Well, what do you know? You just wrote and ran an interface test, and saw your little app “drive” itself! Congrats! You’re on your way to mastering automated UI testing.

User Input

Sure, switching tabs is nifty, but it’s time to move on to more realistic actions: entering text, triggering modal dialogs and selecting a table view row.

The test app has some built-in presets that will change the work time, break time and number of repetitions to a set of recommended values. If you’re curious to see their definitions, have a look at presetItems in PresetsViewController.m.

Selecting a preset could be a test of its own, but that action is more efficient when it is a part of other tests. In this case, it’s worth splitting it out into a helper method.

Add the following method to the implementation block of UITests.m:

- (void)selectPresetAtIndex:(NSInteger)index {
  [tester tapViewWithAccessibilityLabel:@"Timer"];

  [tester tapViewWithAccessibilityLabel:@"Presets"];
  [tester tapRowInTableViewWithAccessibilityLabel:@"Presets List"
    atIndexPath:[NSIndexPath indexPathForRow:index inSection:0]];

  [tester waitForAbsenceOfViewWithAccessibilityLabel:@"Presets List"];

The first step here is to switch to the Timer tab so that you’re in the right place. Then tap the Presets button in the navigation bar. When the “Presets List” table view appears, tap on the row at the specified index.

Tapping on the row will dismiss the view controller, so use waitForAbsenceOfViewWithAccessibilityLabel: to ensure it vanishes before you continue.

Did you notice that this method doesn’t start with the word test? The test runner won’t automatically run it. Instead, you’ll manually call the method from within your own tests.

Now, add the following test method to UITests.m:

- (void)test10PresetTimer {
  // 1
  [tester tapViewWithAccessibilityLabel:@"Timer"];

  // 2
  [tester enterText:@"Set up a test" intoViewWithAccessibilityLabel:@"Task Name"];
  [tester tapViewWithAccessibilityLabel:@"done"];

  // 3
  [self selectPresetAtIndex:1];

  // 4
  UISlider *slider = (UISlider *)[tester waitForViewWithAccessibilityLabel:@"Work Time Slider"];
  STAssertEqualsWithAccuracy([slider value], 15.0f, 0.1, @"Work time slider was not set!");

KIF test actions have very readable names; see if you can figure out what’s going on here. Think of it as a…test! Yes, of course the pun is intentional. :]

OK, here’s what’s happening section by section:

  1. Switch to the Timer tab.
  2. Enter “Set up a test” into the text field with the “Task Name” accessibility label (remember, you added this label to the storyboard earlier). Tap the “Done” button to close the keyboard.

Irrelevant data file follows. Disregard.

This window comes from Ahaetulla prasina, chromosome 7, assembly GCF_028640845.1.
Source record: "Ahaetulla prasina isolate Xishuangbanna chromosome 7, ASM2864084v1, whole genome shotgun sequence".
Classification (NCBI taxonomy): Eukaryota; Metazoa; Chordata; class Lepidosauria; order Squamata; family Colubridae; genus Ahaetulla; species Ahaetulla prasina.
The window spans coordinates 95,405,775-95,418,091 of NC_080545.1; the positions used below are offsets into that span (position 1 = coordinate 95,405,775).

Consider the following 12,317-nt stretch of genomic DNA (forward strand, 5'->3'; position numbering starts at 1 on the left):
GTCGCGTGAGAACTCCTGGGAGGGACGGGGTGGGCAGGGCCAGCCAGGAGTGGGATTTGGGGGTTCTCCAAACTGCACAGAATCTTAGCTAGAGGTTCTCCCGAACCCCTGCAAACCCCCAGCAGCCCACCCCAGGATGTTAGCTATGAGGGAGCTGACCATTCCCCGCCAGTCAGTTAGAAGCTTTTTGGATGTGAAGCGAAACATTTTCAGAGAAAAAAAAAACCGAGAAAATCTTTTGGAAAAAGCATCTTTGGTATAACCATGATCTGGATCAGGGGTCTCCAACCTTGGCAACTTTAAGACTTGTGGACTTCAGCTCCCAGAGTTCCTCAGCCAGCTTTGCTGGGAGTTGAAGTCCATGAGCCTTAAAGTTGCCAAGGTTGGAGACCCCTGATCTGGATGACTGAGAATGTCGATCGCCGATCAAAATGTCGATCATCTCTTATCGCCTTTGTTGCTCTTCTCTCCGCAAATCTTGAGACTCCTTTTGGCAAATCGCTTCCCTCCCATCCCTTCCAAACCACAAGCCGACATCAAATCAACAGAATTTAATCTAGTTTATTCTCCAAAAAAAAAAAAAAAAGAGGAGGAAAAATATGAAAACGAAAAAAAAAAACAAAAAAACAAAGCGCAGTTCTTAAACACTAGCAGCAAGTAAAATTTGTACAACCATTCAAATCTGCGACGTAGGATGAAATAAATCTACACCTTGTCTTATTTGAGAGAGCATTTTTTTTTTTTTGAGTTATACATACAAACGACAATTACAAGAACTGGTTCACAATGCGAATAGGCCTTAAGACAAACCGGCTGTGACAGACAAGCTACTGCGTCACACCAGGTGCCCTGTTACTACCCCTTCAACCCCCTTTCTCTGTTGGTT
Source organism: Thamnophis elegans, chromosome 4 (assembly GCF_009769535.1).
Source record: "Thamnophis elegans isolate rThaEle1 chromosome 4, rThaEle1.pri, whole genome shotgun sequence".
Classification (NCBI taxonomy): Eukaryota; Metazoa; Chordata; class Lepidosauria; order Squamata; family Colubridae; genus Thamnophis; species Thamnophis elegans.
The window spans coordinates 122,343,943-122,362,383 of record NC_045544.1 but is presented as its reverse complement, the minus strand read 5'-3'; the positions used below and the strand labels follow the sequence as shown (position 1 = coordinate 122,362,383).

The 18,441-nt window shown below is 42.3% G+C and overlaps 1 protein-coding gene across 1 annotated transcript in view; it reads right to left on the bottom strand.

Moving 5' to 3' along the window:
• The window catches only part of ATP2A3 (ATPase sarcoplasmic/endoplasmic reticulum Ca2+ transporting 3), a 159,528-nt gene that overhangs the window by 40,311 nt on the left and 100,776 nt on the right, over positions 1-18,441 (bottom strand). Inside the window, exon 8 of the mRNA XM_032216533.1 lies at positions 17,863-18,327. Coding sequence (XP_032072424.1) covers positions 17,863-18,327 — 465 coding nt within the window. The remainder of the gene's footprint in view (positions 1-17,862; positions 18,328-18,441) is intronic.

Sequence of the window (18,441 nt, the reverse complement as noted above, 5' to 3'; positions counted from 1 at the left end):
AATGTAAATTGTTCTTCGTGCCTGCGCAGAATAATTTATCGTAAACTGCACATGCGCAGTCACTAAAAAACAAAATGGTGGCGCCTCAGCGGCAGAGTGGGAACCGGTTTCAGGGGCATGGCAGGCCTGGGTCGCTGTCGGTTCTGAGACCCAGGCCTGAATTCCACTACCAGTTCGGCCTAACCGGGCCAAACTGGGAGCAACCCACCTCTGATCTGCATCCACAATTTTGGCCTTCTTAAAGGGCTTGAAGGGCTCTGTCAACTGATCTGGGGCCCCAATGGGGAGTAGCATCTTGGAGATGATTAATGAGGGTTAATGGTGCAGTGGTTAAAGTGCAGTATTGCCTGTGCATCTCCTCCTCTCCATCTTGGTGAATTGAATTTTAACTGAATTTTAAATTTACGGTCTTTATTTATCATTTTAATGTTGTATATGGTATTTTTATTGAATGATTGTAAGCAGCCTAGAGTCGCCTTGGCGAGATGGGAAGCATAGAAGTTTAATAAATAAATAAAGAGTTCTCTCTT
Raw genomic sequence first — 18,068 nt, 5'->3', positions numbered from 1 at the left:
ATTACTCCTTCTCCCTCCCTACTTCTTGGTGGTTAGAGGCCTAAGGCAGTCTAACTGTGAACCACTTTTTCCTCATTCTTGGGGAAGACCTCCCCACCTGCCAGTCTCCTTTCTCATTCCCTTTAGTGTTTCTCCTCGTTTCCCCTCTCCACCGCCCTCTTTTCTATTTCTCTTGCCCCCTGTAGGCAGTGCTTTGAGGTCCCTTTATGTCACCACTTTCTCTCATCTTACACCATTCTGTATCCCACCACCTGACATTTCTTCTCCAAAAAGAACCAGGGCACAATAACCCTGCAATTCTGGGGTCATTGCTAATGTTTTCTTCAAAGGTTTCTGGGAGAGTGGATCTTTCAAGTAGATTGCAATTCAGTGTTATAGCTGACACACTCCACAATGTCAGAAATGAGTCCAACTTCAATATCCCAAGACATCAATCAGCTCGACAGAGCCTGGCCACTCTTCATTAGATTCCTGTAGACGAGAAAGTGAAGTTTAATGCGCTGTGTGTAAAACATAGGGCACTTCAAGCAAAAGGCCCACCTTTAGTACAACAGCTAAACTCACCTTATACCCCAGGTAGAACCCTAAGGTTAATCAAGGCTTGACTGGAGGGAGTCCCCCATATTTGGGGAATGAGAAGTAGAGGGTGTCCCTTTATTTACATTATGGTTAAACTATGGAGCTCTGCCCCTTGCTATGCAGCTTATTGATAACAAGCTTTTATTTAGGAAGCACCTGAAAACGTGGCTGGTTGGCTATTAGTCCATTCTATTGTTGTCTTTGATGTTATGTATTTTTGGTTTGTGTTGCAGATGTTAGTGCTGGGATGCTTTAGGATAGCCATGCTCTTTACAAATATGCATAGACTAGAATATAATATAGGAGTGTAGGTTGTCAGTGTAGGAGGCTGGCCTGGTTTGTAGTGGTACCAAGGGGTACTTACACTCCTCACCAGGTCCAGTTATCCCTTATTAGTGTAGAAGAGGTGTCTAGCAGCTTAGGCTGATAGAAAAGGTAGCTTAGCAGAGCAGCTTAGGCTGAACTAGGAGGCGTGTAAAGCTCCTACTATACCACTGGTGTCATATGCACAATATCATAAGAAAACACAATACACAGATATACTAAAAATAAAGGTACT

3. Call the helper method to select the second preset.
  4. Selecting the preset should change the slider values, so make sure it has indeed changed to the correct value.

In the final section of code, you’ll find a handy trick: waitForViewWithAccessibilityLabel:. Not only will it wait for the view to appear, but it actually returns a pointer to the view itself! Here, you cast the return value to UISlider to match up the proper type.

Since KIF test cases are also regular OCUnit test cases, you can call the standard STAssert assertion macros. Assertions are run-time checks that cause the test to fail if some condition isn’t met. The simplest assertion is STAssertTrue, which will pass if the parameter passed in is true.

STAssertEquals will check that the first two parameters are equal. The slider value is a float, so be careful about matching up types. Thus, the 15.0f appears in the assertion. You also need to be careful about small inaccuracies in floating point representations. This is because floating point values cannot necessarily be stored 100% accurately. 15.0 might end up actually being stored as 15.000000000000001 for example. So STAssertEqualsWithAccuracy is a better choice; its third parameter is the allowed variance. In this case, if the values are within +/- 0.1 of each other, the assertion will still pass.

Run the tests using Command-U. You should now see three sequences: beforeAll clears the history, test00TabBarButtons switches through each tab, and then your latest masterpiece in test10PresetTimer will enter a task name and select a preset.


Another successful test! At this point, your test mimics users by tapping all kind of things and even typing on the keyboard, but there’s even more to come!

Greg Heo


Greg Heo